§ One solution (among others) to the “problem of evil” is to classify “good” and “evil” as strictly human-derived models. That is, our concepts of good and evil may not line up with God’s; therefore, whatever might be God’s good and evil, we can’t ourselves make normative statements about the world. We can certainly make pragmatic statements about preferred outcomes (about which we may disagree), but we must humbly defer judgment when something happens that we otherwise might call good or evil: it’s not our call.
It’s a nice solution, free from paradox. However, acceptance of this solution necessarily damages your position in social discourse, and that’s understandable. It’s hard to take seriously someone who doesn’t take seriously the usual terms of conversation. Much of social identity derives from the good-and-evil dichotomy, albeit sometimes in different form: us-and-them, clean-and-dirty, success-and-failure. Diregarding those identities creates quite a communication gap.
There is an Abrahamic story that around Creation there was a garden planted with, among other things, a tree of knowledge of good and evil. God told humans not to eat of its fruit, and that we would regret it. We did eat the fruit and were cast out of that garden. I think humans are still in a sort of garden, though we now know good and evil. There is another tree here that we weren’t explicitly told about—well, honestly, probably many. But this specific is, I suspect, also potentially regrettable to have eaten of: it makes you forget good and evil again, and once you’re sensitized to good and evil, the absence feels vastly empty. You’re out in space, far away from the atmosphere of ideas breathed by most of us.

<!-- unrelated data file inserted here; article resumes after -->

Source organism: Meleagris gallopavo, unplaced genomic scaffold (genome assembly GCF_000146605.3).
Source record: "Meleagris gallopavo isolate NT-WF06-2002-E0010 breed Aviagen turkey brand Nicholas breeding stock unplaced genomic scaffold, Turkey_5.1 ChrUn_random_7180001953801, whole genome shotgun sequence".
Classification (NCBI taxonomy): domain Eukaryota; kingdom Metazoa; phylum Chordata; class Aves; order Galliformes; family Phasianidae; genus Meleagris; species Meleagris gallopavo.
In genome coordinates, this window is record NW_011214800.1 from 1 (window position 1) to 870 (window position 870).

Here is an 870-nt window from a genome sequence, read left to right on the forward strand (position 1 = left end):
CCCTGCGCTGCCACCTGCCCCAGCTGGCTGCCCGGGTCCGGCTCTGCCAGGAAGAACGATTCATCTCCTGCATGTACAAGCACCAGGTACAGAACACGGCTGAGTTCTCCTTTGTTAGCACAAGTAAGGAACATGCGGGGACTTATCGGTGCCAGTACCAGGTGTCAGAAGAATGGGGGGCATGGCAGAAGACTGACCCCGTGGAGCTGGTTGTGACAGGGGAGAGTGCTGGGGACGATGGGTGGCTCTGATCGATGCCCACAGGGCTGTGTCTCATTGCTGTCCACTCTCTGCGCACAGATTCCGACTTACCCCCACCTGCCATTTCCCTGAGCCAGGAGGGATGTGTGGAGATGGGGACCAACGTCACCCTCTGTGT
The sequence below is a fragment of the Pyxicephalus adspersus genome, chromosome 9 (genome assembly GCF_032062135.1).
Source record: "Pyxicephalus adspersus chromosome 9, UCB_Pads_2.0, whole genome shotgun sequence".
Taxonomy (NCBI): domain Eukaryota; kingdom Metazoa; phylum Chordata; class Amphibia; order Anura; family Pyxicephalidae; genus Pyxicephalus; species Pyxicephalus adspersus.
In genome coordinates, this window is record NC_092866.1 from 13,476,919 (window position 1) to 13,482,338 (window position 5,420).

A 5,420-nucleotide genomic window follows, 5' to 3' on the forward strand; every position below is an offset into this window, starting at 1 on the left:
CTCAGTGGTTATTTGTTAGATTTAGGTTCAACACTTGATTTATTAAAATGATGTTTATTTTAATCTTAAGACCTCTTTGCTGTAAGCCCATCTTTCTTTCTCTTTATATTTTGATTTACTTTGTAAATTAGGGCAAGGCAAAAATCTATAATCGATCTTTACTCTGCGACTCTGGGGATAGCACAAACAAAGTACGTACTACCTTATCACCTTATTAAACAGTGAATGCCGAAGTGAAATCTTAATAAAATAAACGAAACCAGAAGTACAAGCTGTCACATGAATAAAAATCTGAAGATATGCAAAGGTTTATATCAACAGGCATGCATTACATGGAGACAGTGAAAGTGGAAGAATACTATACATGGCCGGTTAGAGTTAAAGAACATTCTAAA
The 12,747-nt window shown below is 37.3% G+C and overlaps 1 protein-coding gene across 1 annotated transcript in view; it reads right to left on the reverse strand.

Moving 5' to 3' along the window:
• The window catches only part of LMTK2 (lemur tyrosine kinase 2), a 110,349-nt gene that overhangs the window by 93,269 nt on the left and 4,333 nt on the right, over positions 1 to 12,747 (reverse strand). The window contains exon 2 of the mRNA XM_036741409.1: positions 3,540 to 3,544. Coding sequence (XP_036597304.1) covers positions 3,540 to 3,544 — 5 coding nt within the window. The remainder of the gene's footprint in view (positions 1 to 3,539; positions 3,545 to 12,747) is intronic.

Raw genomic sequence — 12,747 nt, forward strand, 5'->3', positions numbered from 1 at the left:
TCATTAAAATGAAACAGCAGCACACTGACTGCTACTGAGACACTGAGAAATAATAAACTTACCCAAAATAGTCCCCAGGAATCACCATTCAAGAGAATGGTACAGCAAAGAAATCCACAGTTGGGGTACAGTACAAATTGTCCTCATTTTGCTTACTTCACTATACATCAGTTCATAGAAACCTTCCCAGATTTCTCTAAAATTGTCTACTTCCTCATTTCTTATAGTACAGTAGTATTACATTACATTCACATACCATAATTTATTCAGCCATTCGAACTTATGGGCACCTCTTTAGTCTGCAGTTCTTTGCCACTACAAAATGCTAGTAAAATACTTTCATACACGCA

Suppose it is an accurate solution, and you opt for it—opt to trade an internalized, intuitive recognition of illusory normative categories for an internalized sense of positive, unweighed being. The trade may or may not be worth it. Truth is nice and all, but is it useful to be out in space? If it turns out not, it might not be possible to return from that outer rim, but, perhaps there is another solution, similarly free from paradox: one which, in addition, doesn’t rift so with human discourse.
That would be a wonderful miracle.